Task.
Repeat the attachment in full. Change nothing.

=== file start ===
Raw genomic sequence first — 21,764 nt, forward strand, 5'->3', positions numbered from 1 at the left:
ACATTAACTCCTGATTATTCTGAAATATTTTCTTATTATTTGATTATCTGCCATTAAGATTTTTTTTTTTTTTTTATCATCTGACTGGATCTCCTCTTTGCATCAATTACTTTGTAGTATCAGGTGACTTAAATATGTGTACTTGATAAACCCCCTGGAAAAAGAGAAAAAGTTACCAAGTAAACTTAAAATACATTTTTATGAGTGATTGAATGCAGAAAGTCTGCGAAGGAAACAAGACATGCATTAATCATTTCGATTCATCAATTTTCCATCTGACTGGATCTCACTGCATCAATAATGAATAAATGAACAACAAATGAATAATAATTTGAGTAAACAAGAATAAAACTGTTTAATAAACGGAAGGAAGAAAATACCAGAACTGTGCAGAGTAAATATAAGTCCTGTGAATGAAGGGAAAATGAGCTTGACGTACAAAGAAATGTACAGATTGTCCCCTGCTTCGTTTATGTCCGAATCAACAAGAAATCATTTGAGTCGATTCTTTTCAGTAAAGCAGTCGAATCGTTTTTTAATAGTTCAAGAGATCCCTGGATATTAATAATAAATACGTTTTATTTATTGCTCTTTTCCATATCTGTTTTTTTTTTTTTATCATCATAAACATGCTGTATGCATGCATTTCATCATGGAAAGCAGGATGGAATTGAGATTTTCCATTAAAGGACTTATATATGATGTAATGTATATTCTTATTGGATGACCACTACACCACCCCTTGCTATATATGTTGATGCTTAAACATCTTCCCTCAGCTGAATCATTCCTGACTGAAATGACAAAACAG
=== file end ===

Raw genomic sequence first — 21,764 nt, forward strand, 5'->3', positions numbered from 1 at the left:
ACATTAACTCCTGATTATTCTGAAATATTTTCTTATTATTTGATTATCTGCCATTAAGATTTTTTTTTTTTTTTTATCATCTGACTGGATCTCCTCTTTGCATCAATTACTTTGTAGTATCAGGTGACTTAAATATGTGTACTTGATAAACCCCCTGGAAAAAGAGAAAAAGTTACCAAGTAAACTTAAAATACATTTTTATGAGTGATTGAATGCAGAAAGTCTGCGAAGGAAACAAGACATGCATTAATCATTTCGATTCATCAATTTTCCATCTGACTGGATCTCACTGCATCAATAATGAATAAATGAACAACAAATGAATAATAATTTGAGTAAACAAGAATAAAACTGTTTAATAAACGGAAGGAAGAAAATACCAGAACTGTGCAGAGTAAATATAAGTCCTGTGAATGAAGGGAAAATGAGCTTGACGTACAAAGAAATGTACAGATTGTCCCCTGCTTCGTTTATGTCCGAATCAACAAGAAATCATTTGAGTCGATTCTTTTCAGTAAAGCAGTCGAATCGTTTTTTAATAGTTCAAGAGATCCCTGGATATTAATAATAAATACGTTTTATTTATTGCTCTTTTCCATATCTGTTTTTTTTTTTTTATCATCATAAACATGCTGTATGCATGCATTTCATCATGGAAAGCAGGATGGAATTGAGATTTTCCATTAAAGGACTTATATATGATGTAATGTATATTCTTATTGGATGACCACTACACCACCCCTTGCTATATATGTTGATGCTTAAACATCTTCCCTCAGCTGAATCATTCCTGACTGAAATGACAAAACAG